The Toyota Sequoia has been around for a while now, but the automaker continues to change the vehicle enough to keep it interesting for both loyal fans of the buyers and new buyers, looking for a big vehicle capable of hauling people and their stuff.
The Sequoia is built with an old-school body-on-frame construction. In years past, body-and-frame sport utility vehicles had a tendency to roll and pitch in a way that could leave even experienced sailors a bit sea sick.
But there is none of that with 2019 Sequoia, which has been nicely tamed with a series of engineering tweaks that give the big SUV a stable, comfortable foundation for towing, driving off the pavement and everyday motoring on the vehicle’s 122-inch wheelbase.
The Sequoia’s four-wheel, independent suspension, with the help of the specially fitted Bilstein shocks, manages to absorb the bumps on the road and deliver well-modulated wheel articulation off-road. Road handling performance is enhanced further by front and rear anti-sway bars.
Overall, I found the ride and handling of Sequoia to be a quite pleasant surprise when I climbed behind the wheel. The ride was smooth a pleasant under all kinds of roads and driving situations.
(Toyota will rely on single platform for pickup trucks. Click Here for the story.)
The independent rear suspension also makes was designed allowing for the third row’s roominess, which offers adult-size legroom. Second-row legroom is full-size sedan-like at 40.9 inches. Even with its capaciousness, the Sequoia immediately gives the impression of driving “smaller than it is” thanks to its supple ride and 38.1-ft. turning diameter and the power steering set up, which makes it easy to handle the steering wheel.
The Sequoia’s 5.7-liter V8 engine, which produces 381 horsepower at 5,600 rpm and 401 lb.-ft. of torque, is equipped with dual independent variable valve timing with intelligence and an acoustic control induction system that ensures torque is available across the engine’s entire speed range. A 6-speed electronically controlled automatic transmission and four-wheel drive, which enhances the vehicles ability to travel back roads.
In addition, lockable Torsen limited-slip center differential apportions torque to the front and rear wheels, and a two-speed transfer case provides a lower range for steeper off-road trails. The low range is accessible via a rotary knob, while the center differential locks at the push of a button. Fuel economy isn’t great – the combined EPA rating is 14 miles per gallon, including 17 miles per gallon on the highway.
The Sequoia cabin, which can seat up to eight passengers, is roomy, quiet and quite comfortable on the longer drivers for which the vehicle seemed to be designed. The overall design and exterior features have been shaped to minimize wind noise and helping ease the stresses that come with driving even on sparsely traveled roads.
Wide-opening rear doors ease passenger ingress/egress and child seat installation. When folding the second- and third-row seats flat, the Sequoia can swallow up to 120.1 cubic feet of whatever needs carrying – even objects up to 11 feet long, provided the maximum weight is not exceeded. Extra-large cup/bottle holders outnumber passengers two to one, and the Platinum grade adds two more for good measure.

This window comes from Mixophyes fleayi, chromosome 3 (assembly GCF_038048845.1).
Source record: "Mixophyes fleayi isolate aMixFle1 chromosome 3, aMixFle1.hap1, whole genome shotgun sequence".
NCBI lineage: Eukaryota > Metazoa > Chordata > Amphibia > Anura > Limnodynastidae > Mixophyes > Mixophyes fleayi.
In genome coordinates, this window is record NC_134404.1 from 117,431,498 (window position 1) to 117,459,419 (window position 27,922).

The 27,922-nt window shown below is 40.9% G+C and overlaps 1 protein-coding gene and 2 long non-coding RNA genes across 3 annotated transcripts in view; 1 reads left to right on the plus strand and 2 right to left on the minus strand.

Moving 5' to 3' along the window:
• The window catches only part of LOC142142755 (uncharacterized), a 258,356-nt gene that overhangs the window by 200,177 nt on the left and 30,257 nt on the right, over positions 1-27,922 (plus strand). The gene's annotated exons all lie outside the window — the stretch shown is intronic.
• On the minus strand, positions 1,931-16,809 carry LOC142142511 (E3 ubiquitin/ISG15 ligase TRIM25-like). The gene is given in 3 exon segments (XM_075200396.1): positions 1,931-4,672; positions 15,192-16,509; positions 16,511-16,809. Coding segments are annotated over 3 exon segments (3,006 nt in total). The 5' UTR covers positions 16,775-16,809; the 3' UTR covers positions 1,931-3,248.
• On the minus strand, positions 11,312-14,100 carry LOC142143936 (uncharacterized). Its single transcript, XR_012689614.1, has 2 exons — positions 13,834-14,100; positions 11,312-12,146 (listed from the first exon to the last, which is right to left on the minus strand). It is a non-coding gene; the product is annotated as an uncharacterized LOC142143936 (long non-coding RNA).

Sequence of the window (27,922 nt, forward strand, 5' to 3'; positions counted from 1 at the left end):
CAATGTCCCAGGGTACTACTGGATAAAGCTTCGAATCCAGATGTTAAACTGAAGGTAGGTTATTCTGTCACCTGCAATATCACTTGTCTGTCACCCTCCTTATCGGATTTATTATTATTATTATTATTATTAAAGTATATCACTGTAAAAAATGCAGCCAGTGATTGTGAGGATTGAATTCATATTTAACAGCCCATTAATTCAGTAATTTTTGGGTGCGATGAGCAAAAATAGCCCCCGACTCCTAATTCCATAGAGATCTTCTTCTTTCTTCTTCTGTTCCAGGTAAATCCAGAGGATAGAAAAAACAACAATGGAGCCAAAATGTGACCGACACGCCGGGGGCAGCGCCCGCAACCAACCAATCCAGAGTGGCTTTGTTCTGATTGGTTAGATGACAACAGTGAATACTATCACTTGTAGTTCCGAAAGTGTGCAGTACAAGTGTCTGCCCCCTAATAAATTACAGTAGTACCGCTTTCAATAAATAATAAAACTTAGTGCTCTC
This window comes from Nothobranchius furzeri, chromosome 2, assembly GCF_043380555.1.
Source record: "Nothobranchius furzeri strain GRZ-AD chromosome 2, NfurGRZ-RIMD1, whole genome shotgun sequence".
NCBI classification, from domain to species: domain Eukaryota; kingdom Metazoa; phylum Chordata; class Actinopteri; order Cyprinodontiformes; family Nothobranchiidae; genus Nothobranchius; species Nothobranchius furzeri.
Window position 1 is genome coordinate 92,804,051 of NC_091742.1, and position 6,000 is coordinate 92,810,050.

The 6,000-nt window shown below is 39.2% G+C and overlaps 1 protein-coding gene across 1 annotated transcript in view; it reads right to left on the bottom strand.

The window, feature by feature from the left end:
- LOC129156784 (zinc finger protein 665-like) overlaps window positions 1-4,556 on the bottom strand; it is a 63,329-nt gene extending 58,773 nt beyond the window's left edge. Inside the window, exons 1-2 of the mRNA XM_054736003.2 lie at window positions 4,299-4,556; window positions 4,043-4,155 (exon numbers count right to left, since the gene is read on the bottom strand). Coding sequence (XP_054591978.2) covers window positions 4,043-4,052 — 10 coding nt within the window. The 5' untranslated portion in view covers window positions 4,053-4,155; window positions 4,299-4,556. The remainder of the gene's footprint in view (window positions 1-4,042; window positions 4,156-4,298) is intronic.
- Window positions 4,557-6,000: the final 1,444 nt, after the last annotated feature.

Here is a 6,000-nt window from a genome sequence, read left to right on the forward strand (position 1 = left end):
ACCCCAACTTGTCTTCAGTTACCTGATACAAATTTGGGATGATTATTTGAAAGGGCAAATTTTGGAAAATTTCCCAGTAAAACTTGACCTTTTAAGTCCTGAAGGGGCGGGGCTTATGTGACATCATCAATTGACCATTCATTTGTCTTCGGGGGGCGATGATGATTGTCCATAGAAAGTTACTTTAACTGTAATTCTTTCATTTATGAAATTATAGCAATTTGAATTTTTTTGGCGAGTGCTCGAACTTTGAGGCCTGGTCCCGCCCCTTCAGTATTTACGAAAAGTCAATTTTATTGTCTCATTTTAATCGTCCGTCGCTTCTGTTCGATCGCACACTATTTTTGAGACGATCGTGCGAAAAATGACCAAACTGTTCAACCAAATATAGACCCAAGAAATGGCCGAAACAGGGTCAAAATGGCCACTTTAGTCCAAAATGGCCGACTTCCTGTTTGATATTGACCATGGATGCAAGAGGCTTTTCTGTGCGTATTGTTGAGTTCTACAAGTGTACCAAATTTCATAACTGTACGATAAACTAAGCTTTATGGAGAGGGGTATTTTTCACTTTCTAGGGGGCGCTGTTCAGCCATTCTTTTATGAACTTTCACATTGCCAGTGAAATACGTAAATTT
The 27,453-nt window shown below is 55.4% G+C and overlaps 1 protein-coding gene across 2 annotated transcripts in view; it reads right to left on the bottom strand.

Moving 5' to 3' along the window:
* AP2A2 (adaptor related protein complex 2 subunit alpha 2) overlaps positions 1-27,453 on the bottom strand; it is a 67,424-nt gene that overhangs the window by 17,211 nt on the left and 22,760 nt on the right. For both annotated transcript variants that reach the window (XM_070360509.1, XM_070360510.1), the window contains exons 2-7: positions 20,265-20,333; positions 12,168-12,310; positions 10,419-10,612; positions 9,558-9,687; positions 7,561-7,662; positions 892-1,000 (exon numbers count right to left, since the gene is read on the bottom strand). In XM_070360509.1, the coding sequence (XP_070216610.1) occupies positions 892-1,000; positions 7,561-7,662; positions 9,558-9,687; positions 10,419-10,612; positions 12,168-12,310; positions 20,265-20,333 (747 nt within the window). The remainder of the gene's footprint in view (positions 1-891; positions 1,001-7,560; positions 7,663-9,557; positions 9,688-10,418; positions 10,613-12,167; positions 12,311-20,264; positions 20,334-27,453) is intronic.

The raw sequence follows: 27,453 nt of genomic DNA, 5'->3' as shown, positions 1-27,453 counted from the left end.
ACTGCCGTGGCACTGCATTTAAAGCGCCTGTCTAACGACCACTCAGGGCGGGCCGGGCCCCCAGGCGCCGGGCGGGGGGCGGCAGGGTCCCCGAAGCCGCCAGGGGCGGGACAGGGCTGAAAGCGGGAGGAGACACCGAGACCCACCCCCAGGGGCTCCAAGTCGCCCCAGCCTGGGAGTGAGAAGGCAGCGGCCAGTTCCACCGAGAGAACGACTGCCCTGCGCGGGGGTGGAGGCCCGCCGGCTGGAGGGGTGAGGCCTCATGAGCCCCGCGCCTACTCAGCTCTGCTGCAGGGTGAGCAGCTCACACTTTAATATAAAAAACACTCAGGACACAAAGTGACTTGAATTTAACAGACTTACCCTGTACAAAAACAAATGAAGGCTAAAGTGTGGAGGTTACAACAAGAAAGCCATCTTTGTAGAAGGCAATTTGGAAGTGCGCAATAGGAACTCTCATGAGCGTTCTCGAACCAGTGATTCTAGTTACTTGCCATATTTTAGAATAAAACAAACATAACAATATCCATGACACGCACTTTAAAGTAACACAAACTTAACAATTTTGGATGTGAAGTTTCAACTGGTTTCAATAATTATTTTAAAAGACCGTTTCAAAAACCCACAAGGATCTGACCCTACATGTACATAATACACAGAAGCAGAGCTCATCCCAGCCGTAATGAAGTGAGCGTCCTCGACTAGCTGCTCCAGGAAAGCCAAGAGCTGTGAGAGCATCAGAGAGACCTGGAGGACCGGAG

(Click Here for more about Toyota’s $2.8B plan to create a company to build autonomous vehicles.)
For 2019, Sequoia features Optitron gauges and a 4.2-inch TFT multi-information display screen for the driver. A standard 8-speaker Entune Audio Plus with Connected Navigation system uses the customer’s smartphone to provide navigation functionality through the head unit. The system combines a high resolution 6.1-inch touch-screen display, AM/FM/HD Radio, CD player, auxiliary port, USB 2.0 port, SiriusXM Satellite hands-free phone and music streaming via Bluetooth wireless technology.
Other features such as keyless entry and adjustable driver seat are also available as part of the package.
The Sequoia TRD Sport also features a series of unique styling cues that give it a distinctive appearance, include a metallic black grille surround and mirror caps, 20-inch black sport wheels, black satin finish TRD Sport badging, and available 7-passenger black leather-trimmed seats with contrast stitching. The interior upgrades include a TRD shift knob, floor mats and sill protectors.
The Sequoia TRD also come equipped with the Toyota Safety Sense, which includes an active safety suite bundles the pre-collision system with pedestrian detection and automatic braking, lane departure alert with sway warning system, dynamic radar cruise control with full stop technology and automatic high beams. Sequoia also is equipped with Standard Blind Spot Monitor and Rear Cross Traffic Alert.
The price for the Sequoia starts at $54,640 but the destination charge and optional equipment on the vehicle I drove pushed the price up to nearly $60,000.
(To see more about the 2020 Sequoia going pro — TRD Pro, Click Here.)
But the Sequoia is a big-rugged vehicle that carry a big combination of people and their gear, making it ideal for large busy families that have places to go and things to do.
One response to “First Drive: 2019 Toyota Sequoia”
My neighbor drives one of these. I’ve seen it more times on the back of a tow truck bed than I’ve seen it on the road. Very poor quality vehicle as it turns out.